Despite this minor setback – and to be clear, I only encountered it twice in the 5 worlds that I played – Super Mario 3D Land is a fun game, even for people like me who have never seriously played a Super Mario game before in their life. (Shut up, I’ve been playing PC games since before you were born, young whippersnapper.)

The game’s levels are laid out along similar lines to the Super Mario Galaxy games, albeit with less shooting through the air from planet to planet. Basically, you collect enough giant coins in earlier worlds to unlock the later levels. I managed to get through 5 entire worlds in a single session without trying very hard, only to find I needed 50 giant coins to unlock the castle at the end of World 5 and only had 30. Back to level grinding for me.

The lands themselves are nicely varied. You’ll find yourself scaling mountains, running along pirate ships, crawling through dungeons and bouncing around on clouds. There are brightly coloured exteriors, biscuit-themed exteriors, mushrooms stacked up like totem poles, disappearing-reappearing platforms. All sorts of madness goes on and the whole thing is just so happy it’s impossible not to be cheerful, even as you die again and again on those stupid flippy platforms that swap in and out as you jump. Super Mario Galaxy veterans will know the ones I mean.

In a nice touch for us impatient noobs to the series, you can store one power-up when you pick up another, so on certain levels when you need to shoot fireballs to progress, for example, you don’t need to stress quite so much about losing your abilities as you would in the classic games. The Tanooki suit is great fun for smashing blocks with your tail and the propeller box hat provides a metaphorical safety net for those of us who aren’t so confident with precision jumps. You can also have a boomerang suit (bit boring) and various other tricksy abilities.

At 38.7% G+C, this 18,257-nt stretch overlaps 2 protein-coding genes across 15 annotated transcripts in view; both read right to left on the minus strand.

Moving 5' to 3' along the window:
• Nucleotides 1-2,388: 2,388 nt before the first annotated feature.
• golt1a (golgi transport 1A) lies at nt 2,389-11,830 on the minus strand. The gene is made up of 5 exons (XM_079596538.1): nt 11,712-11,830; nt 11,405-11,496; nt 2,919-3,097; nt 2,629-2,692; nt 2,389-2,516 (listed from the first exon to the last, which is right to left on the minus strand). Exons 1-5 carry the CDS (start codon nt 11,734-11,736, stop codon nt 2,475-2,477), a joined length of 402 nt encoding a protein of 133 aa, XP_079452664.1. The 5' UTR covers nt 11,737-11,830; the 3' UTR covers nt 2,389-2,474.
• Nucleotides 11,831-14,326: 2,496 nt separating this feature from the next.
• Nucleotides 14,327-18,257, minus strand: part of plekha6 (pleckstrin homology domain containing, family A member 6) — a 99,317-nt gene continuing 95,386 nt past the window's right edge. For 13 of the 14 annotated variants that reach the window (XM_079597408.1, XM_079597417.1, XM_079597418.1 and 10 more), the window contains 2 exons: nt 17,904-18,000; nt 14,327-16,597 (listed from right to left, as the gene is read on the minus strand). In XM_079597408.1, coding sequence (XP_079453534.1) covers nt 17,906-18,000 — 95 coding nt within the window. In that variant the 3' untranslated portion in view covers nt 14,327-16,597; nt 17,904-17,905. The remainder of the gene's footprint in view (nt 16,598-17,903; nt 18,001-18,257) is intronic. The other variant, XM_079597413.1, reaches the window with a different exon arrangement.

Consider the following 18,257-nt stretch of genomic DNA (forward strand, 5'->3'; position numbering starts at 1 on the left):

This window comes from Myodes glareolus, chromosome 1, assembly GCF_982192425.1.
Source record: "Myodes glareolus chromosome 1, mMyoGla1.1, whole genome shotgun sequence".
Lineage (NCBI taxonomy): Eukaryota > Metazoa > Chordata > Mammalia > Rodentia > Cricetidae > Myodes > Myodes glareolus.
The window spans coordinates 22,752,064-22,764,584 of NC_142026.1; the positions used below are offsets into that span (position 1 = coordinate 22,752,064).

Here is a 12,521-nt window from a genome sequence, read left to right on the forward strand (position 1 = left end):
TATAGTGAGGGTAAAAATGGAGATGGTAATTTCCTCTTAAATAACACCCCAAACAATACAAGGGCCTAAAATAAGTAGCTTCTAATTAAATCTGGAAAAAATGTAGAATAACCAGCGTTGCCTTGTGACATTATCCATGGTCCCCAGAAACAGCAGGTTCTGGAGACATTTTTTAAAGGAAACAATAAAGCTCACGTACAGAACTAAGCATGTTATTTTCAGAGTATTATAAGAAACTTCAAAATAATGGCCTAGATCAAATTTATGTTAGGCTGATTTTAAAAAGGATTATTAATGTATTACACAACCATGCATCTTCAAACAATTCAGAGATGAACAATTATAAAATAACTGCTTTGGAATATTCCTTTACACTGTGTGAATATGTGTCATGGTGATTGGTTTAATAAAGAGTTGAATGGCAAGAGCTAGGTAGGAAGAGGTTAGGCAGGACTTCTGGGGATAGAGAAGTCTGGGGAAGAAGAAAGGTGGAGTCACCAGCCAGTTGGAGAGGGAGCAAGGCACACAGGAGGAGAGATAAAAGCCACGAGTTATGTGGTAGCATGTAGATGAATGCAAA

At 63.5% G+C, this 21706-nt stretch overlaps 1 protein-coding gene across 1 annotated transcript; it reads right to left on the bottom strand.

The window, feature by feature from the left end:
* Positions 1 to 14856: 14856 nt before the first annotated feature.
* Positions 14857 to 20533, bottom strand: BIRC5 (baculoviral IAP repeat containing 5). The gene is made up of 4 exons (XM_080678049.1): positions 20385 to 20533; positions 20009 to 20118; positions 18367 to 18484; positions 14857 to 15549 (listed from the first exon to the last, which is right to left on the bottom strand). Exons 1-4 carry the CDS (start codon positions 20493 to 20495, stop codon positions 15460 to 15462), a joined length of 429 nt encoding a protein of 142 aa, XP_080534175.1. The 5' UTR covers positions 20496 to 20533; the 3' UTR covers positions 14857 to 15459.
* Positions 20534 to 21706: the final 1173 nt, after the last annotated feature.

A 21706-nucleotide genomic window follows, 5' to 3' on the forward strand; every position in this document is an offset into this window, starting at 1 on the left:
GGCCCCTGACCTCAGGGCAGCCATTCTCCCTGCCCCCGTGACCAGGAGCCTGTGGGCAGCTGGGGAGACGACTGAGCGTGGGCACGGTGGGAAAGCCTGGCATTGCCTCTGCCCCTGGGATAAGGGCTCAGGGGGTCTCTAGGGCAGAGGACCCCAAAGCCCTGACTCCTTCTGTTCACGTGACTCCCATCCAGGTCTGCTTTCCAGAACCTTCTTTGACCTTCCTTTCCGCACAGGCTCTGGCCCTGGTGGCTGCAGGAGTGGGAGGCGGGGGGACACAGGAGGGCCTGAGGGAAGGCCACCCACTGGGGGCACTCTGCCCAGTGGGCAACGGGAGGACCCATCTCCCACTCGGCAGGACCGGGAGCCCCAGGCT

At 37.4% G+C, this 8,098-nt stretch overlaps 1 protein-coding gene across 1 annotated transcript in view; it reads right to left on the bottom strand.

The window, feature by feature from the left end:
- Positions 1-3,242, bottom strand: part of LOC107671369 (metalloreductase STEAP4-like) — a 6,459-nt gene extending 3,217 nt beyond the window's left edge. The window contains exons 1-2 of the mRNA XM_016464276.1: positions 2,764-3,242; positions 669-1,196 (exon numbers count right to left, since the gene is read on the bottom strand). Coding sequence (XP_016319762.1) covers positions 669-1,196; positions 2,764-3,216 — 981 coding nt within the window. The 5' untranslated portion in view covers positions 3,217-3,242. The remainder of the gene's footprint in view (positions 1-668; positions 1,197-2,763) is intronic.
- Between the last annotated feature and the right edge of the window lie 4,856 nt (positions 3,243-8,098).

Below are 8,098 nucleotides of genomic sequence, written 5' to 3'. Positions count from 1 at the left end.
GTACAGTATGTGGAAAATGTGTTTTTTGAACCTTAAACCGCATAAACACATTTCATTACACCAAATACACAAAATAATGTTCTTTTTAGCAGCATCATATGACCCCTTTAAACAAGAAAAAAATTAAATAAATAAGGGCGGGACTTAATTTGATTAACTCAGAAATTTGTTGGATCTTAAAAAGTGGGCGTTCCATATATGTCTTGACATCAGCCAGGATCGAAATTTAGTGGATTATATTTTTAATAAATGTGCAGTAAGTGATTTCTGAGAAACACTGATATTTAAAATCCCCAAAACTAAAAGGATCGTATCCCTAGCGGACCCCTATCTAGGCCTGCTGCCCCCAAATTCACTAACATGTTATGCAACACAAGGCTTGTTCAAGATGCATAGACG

When you die often enough in a world, you get rewarded with the numpty suit for a while. This is a white version of the Tanooki suit that renders you invincible. Pretty handy for barging through enemies when you just want to get off this damn level. Yes, I used it on a number of occasions – notably the few levels that featured a camera moving relentlessly onward, regardless of where I was or what I was doing.

These levels in particular annoyed the crap out of me. I’m trying to enjoy your scenery, goddamnit. Why are you forcing me to rush through the level? If I were, say, rushing from burning lava or an incoming tidal wave, I wouldn’t have been so annoyed but when the entire difficulty of a level relies upon the on speed of a camera moving along a virtual dolly? That’s just silly.

Sure, I’ve had a bit of a whinge about certain features but overall, Super Mario 3D Land is great fun. If you have a 3DS I would very much urge you to buy it.

Super Mario 3D Land will be out on the 3DS from 18th November.